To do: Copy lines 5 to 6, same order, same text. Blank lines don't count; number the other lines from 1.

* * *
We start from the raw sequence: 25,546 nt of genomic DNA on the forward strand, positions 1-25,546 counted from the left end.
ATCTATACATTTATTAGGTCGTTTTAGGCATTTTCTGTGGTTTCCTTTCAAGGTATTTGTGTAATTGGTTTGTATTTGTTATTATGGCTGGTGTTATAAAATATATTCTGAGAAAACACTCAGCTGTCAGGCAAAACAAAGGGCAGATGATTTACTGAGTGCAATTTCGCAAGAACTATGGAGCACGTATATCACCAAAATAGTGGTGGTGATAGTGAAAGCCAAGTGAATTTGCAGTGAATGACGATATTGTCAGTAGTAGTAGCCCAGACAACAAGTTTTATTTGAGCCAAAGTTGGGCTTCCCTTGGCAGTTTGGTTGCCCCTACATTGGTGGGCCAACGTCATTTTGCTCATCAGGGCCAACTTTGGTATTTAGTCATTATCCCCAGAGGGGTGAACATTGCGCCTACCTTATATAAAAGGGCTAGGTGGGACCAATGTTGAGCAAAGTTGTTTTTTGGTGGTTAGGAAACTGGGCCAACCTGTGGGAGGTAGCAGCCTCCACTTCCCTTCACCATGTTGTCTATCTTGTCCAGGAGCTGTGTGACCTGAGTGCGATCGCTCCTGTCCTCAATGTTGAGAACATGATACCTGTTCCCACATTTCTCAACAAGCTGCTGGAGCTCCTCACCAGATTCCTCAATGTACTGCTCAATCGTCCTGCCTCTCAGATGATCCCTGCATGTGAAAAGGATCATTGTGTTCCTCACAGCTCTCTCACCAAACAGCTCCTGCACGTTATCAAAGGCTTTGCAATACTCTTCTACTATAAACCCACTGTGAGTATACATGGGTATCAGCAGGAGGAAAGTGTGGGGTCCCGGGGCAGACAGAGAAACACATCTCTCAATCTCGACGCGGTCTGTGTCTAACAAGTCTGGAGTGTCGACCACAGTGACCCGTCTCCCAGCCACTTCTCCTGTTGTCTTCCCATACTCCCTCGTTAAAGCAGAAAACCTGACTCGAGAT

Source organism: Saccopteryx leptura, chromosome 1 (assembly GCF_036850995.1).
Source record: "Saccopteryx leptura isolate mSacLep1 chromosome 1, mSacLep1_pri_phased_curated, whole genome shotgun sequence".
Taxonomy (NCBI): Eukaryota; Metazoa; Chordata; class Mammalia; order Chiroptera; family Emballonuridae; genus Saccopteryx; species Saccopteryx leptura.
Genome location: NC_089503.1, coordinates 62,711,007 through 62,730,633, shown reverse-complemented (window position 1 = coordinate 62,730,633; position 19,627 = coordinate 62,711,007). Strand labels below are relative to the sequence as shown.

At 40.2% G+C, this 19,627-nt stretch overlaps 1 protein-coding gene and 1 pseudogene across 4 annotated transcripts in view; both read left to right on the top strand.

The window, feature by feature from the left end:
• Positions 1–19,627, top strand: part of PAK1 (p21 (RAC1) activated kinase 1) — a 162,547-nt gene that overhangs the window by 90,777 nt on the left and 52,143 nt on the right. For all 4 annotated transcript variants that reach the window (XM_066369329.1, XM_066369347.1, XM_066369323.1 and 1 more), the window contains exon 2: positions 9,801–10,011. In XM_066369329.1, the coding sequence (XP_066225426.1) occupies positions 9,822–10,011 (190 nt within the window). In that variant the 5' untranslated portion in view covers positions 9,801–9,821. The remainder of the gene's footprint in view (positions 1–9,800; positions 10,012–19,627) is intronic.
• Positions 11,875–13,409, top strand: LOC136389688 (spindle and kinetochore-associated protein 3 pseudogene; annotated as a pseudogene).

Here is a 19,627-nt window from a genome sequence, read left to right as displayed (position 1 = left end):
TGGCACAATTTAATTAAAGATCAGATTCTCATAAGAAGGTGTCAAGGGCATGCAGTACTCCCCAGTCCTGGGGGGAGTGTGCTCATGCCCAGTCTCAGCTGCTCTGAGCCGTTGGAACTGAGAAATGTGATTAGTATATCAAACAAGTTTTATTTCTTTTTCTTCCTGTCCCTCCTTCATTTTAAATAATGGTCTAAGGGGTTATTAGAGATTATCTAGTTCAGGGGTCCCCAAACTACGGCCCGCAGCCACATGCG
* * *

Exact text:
Taxonomy (NCBI): Eukaryota; Metazoa; Chordata; class Mammalia; order Chiroptera; family Emballonuridae; genus Saccopteryx; species Saccopteryx leptura.
Genome location: NC_089503.1, coordinates 62,711,007 through 62,730,633, shown reverse-complemented (window position 1 = coordinate 62,730,633; position 19,627 = coordinate 62,711,007). Strand labels below are relative to the sequence as shown.